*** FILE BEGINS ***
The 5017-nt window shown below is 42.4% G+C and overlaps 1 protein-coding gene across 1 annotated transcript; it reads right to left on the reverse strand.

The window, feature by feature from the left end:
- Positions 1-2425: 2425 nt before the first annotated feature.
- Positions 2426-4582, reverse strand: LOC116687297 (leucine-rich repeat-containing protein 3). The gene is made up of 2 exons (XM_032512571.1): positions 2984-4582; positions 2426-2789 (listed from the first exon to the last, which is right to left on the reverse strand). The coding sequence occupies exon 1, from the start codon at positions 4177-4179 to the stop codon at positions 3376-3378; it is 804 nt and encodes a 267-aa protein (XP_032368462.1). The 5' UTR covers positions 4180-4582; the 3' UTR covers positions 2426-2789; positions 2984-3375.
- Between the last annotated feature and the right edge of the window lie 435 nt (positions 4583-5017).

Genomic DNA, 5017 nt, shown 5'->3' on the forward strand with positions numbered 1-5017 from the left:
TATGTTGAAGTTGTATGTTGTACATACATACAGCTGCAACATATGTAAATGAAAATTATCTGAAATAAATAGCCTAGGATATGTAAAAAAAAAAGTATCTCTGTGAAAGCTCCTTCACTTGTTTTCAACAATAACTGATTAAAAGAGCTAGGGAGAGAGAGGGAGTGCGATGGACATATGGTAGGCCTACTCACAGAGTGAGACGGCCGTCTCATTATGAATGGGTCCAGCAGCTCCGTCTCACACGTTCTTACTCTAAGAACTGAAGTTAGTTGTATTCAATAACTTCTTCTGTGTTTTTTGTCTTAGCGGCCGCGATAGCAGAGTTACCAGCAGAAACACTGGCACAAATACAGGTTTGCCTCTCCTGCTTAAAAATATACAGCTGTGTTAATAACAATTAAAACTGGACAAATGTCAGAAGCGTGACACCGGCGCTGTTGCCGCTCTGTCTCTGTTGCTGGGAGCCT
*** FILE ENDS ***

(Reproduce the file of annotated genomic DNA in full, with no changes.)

The 5017-nt window shown below is 42.4% G+C and overlaps 1 protein-coding gene across 1 annotated transcript; it reads right to left on the reverse strand.

The window, feature by feature from the left end:
- Positions 1-2425: 2425 nt before the first annotated feature.
- Positions 2426-4582, reverse strand: LOC116687297 (leucine-rich repeat-containing protein 3). The gene is made up of 2 exons (XM_032512571.1): positions 2984-4582; positions 2426-2789 (listed from the first exon to the last, which is right to left on the reverse strand). The coding sequence occupies exon 1, from the start codon at positions 4177-4179 to the stop codon at positions 3376-3378; it is 804 nt and encodes a 267-aa protein (XP_032368462.1). The 5' UTR covers positions 4180-4582; the 3' UTR covers positions 2426-2789; positions 2984-3375.
- Between the last annotated feature and the right edge of the window lie 435 nt (positions 4583-5017).

Genomic DNA, 5017 nt, shown 5'->3' on the forward strand with positions numbered 1-5017 from the left:
TATGTTGAAGTTGTATGTTGTACATACATACAGCTGCAACATATGTAAATGAAAATTATCTGAAATAAATAGCCTAGGATATGTAAAAAAAAAAGTATCTCTGTGAAAGCTCCTTCACTTGTTTTCAACAATAACTGATTAAAAGAGCTAGGGAGAGAGAGGGAGTGCGATGGACATATGGTAGGCCTACTCACAGAGTGAGACGGCCGTCTCATTATGAATGGGTCCAGCAGCTCCGTCTCACACGTTCTTACTCTAAGAACTGAAGTTAGTTGTATTCAATAACTTCTTCTGTGTTTTTTGTCTTAGCGGCCGCGATAGCAGAGTTACCAGCAGAAACACTGGCACAAATACAGGTTTGCCTCTCCTGCTTAAAAATATACAGCTGTGTTAATAACAATTAAAACTGGACAAATGTCAGAAGCGTGACACCGGCGCTGTTGCCGCTCTGTCTCTGTTGCTGGGAGCCT